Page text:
Get Buzzed On Good Art: Beer Can Appreciation Day

Better late than never! This beer can art appreciation post cropped up last year, but it’s a whirlwind of inspiration.

If you know anything about me and this blog, it’s that I love packaging design. It’s a deceptively simple creation we easily take for granted, blending appealing colors and psychology into one…well, package. It’s not enough to just look pretty. Packaging design needs to communicate intent. It needs to stand out from the others on the shelf. It needs to have some artistic flair to make you want to show it off or even keep it around. That’s a tall order, one many breweries have risen to.

This fun list from Just Beer App shows off fifteen unique can designs and what makes them special. They go into the details behind each brewery or pub, then cross-reference how they get across their identity visually. Some local designs use environmental shorthands to show their love for a particular city or state, while others craft original characters to represent the ‘character’ of a unique brew. I’m pleasantly blown away by Noble Rey Brewing Co.: their design creates a full illustration if you stack each beer can on top of the other.

This is a great time to mention I designed a seasonal beer can this year, which I’ll be showing off here soon. In the meantime, get buzzed on some good art.

Beer Doesn’t Have The Appeal It Used To

Left and right I see the shrinking appeal of alcohol. I’ve even felt it myself.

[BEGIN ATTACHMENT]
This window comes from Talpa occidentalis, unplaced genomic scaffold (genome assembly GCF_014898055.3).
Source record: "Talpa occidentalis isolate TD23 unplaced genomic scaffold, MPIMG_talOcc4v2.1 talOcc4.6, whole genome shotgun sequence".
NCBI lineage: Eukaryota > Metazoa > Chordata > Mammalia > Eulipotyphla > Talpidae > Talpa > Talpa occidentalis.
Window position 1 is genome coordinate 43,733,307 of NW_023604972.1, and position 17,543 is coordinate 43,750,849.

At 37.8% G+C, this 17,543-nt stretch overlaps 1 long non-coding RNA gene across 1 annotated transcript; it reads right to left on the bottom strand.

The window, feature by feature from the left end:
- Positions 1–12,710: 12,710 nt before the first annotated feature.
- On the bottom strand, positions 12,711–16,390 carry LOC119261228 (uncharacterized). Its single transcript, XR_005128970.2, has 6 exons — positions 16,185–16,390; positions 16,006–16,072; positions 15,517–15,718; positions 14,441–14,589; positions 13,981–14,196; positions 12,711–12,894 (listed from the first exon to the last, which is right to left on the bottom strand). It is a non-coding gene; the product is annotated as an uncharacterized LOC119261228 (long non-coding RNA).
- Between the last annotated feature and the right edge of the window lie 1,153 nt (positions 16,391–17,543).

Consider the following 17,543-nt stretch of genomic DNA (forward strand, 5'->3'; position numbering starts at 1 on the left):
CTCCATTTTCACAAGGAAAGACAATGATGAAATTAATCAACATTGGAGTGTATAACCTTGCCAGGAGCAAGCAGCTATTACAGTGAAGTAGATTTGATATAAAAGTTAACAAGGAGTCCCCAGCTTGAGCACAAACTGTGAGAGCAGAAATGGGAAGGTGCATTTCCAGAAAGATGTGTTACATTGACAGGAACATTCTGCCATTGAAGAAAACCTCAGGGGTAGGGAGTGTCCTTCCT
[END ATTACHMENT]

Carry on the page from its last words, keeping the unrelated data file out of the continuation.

Once or twice a week I dip into my alcohol stores. I’ll crack open a hard cider over a baked potato for dinner. Pour myself an inch of wine during a lazy Sunday in front of a movie. As time goes on, however, I find myself getting more selective with what I put in the fridge. How many calories it has, how it lines up with my current diet and exercise regimen. This is a far cry from a few years ago, where I was less picky as long as it tasted good.

While the United States has been seeing a consistent dip in beer and wine sales (with the reasons usually lining up with health concerns), it’s far from an American phenomenon. This analysis from The Guardian goes into a similar trend in the U.K., exploring how younger drinkers are starting to skew toward lighter beer or no beer at all. Craft beer, beloved for its unique local varieties and limited-edition offers, is starting to dip after a strong past five years.

This is lining up with another prod to the beer-making bubble: a lack of CO2 connected to the ethanol industry’s current struggles. While recent spikes in beer purchases have been attributed to COVID-19, those numbers are not going to be easy to maintain when breweries don’t have the supplies they need. Combined with an overall shrinking interest in party culture and binge-drinking, this is a slope that will only get steeper. Drinks are going to have to continue getting creative (and healthy) to keep people’s attention.

What about you? Do you see your beer-drinking habits changing this year?